Senior Thesis Titles

Bringing together the insights gleaned through the course of one's studies, the completion of a thesis in a student's major discipline on a Latin American or Caribbean topic is one of the capstone experiences of the undergraduate certificate program. Below, you can get a sense of the impressive and broad-ranging scholarship produced each year.

Class of 2019

Students may write a senior thesis, an independent research paper (*), or take a 5th LAS course to fulfill the final requirement for the certificate.

Esteban Aguas, Economics
Las Esposas Trabajadoras: Examining the Effect of Marriage on Female Labor Force Participation in Latin America

Patricia Beltran-Cortez, Spanish and Portuguese
The Women of Calama Search for The Disappeared: Representations in Theory and Media

Luis Carchi, Woodrow Wilson School
Programming Development: Software as an Alternative for Effective Structural Change in Ecuador

Matthew Doyle, Politics
On Love and Life: Understanding Policy Outcomes of Marriage Equality and Abortion Legalization in Argentina

Alexander Fish, Neuroscience
*Film: Inin Niwe: The Plant Healer

Steven Gomez, History
The Memories of Imagined Communities: Constructing Historical Memories of the Armed Conflict in Colombia

Maria Heredia-Meza, Spanish and Portuguese
SPA 235/LAS 235 Of Shipwrecks and Other Disasters

Fritz Hillegas, Woodrow Wilson School
Constructing the Distrito Tecnológico: The Effect of Government and Media Discourse on Neighborhood Change in Parque Patricios, Buenos Aires

Isabel Hirshberg, Woodrow Wilson School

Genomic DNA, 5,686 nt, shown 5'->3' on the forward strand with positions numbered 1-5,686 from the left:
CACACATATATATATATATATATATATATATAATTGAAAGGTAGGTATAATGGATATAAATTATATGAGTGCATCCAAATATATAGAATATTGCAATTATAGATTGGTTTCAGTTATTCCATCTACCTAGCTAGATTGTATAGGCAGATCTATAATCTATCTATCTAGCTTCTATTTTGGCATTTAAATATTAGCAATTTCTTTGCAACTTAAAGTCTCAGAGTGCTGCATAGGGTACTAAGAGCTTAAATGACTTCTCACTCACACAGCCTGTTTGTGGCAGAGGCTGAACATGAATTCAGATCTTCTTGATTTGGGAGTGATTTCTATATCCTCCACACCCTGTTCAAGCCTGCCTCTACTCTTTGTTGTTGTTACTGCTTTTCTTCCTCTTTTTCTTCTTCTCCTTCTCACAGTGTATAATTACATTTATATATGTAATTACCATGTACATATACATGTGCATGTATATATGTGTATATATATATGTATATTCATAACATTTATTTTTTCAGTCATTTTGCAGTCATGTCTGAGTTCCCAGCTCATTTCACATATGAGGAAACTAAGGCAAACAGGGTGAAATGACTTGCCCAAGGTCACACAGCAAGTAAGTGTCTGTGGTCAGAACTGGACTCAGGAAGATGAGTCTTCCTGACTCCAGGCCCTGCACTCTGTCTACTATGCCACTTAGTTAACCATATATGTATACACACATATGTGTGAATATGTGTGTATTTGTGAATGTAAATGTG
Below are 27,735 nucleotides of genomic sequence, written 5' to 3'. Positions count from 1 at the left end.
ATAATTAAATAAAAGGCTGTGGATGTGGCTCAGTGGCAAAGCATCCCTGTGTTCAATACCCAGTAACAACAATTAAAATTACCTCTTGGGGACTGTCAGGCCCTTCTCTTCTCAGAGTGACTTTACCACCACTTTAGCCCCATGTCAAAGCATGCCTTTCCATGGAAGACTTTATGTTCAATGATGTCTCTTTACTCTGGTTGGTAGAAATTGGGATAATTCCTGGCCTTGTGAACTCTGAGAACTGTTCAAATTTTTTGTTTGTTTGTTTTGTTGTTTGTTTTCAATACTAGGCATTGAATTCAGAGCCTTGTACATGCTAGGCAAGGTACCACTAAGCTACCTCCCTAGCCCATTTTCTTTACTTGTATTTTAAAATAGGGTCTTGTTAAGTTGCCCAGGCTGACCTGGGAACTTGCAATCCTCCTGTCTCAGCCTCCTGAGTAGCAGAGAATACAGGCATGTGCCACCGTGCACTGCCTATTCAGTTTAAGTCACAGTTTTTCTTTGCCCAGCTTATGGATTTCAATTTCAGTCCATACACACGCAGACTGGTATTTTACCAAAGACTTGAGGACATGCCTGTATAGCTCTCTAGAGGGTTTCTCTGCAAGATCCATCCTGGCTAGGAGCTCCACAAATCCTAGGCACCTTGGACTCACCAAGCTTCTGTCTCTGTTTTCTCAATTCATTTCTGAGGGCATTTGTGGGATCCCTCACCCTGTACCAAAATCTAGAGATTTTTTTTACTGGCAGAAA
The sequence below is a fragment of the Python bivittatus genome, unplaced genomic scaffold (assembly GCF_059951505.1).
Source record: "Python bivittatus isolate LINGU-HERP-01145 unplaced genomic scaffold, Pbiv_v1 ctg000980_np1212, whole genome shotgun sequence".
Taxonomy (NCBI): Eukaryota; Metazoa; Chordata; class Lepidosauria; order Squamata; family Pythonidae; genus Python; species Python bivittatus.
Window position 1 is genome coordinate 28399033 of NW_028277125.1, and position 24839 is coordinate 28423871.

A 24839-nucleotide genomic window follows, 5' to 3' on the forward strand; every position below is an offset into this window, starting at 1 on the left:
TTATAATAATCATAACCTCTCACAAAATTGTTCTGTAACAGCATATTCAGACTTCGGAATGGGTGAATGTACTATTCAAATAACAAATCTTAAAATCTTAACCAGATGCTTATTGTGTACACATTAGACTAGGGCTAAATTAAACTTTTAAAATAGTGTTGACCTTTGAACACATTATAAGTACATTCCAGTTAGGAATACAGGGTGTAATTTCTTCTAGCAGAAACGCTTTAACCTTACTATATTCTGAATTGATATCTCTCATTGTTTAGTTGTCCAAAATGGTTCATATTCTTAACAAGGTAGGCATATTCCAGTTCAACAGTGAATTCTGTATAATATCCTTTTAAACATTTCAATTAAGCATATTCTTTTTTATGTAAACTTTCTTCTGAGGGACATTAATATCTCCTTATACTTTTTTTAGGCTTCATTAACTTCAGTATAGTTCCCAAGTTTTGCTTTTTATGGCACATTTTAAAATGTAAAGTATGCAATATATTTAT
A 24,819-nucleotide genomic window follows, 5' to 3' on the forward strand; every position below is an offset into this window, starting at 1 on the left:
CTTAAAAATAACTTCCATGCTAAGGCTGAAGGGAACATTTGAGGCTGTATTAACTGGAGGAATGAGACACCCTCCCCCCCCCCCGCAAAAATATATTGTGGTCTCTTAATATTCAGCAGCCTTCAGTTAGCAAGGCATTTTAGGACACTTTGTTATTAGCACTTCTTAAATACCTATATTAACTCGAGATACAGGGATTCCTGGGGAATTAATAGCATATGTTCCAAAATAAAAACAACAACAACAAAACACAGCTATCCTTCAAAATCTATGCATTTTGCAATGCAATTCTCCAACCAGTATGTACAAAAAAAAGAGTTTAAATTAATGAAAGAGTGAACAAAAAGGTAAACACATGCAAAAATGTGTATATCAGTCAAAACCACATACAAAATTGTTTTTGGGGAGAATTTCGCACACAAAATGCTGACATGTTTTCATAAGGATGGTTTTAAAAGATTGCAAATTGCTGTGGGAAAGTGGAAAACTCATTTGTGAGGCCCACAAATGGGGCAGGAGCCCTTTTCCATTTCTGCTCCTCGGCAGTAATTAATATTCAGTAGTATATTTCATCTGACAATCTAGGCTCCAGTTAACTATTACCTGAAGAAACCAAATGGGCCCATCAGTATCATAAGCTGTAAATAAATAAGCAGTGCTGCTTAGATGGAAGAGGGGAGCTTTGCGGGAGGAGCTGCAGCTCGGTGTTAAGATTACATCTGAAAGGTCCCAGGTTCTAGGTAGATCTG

*Teacher Quality in Costa Rica: An analysis of Teacher Educational Attainment

Isabel James, Urban Studies
Life Under El Bloqueo: Cuban Public Opinion of US Policy

Samantha Jannotta, History
Seeking Sanctuary: How a Religiopolitical Movement Challenged Notions of Westphalian Sovereignty

Kauribel Javier, Sociology
LAS 372 Public Health and Private Healing in the Atlantic World

Maria Jerez, Woodrow Wilson School
The Venezuelan Exodus: U.S. Immigration Policy in the Face of a Humanitarian Crisis

Lindsey Kelleher, History
Confronting a Calamity: The Origins of the Salvadoran Civil War

Alexandra Kersley, History
“Com Asas Te Imagino” Brazil’s Amnesty Movement and the 1979 Lei da Anistia

Devin Blake Kilpatrick, Sociology
Sojourners from Central America: A Study of Contemporary Migrants & Migration from Guatemala to the United States

Chitra Kumar, Spanish and Portuguese
#AbortoLegalYa: An Analysis of the Systemic Obstacles to Legalizing Abortion and its Consequences in Argentina

Rodrigo Moretti, Economics
Meth-boom Mexico: How American Precursor Regulations fed Industrialized Cartel Production

Daniel Jose Navarrete, Ecology and Evolutionary Biology
LAS 384 The Anthropology of Selected Regions (The Amazon)

Jose Pabon, Mathematics
Cryptocurrency: Past Fraud, Present State, Future Game Theory Model

Benjamin Perelmuter, History
*Remembering the Revolution: Sergio Ramírez, the MRS, and the Sandinista Party

Christian Ramos, Spanish and Portuguese
The Syncretism of Two Worlds: Modern and Traditional Medicine in Peru

Katharine Reed, History
Myths of Revolution: Development and State Violence in Mexico, 1968-1976

Jordan Salama, Spanish and Portuguese
The Illusion of Memory: Four Weeks Down Colombia’s Magdalena River

Nora Schultz, Politics
Anarchist Theories of Change and Action, with Practice in Uruguay

Janelle Spence, Spanish and Portuguese
Black Film as Art Conceptions of Black Film in Brazil and Cuba

Daniel Sullivan, History
The Southern Star of Empire: Shifting Attitudes Toward Mexico During the U.S. Civil War

Elizabeth Tian, Computer Science
*Investigating the Emerging Technology Ecosystem within Peru

Rachel Todd, Spanish and Portuguese
La Maldición de Antioquia: Stigma, Illness Metaphors and Caregiver Narratives of Early-Onset Alzheimer’s Disease in Colombia

Samuel D. Vilchez Santiago, Woodrow Wilson School
From Revolution to Diaspora: Societal Responses to Venezuelan Migration in Cúcuta and Boa Vista

Catalina Vives, Economics
The Effect of Crime Victimization on Institutional Disenfranchisement and Political Preferences in Mexico

Michael Wisner, Woodrow Wilson School
*Argentina, Brazil, and the Politics of Desert Storm Decision-Making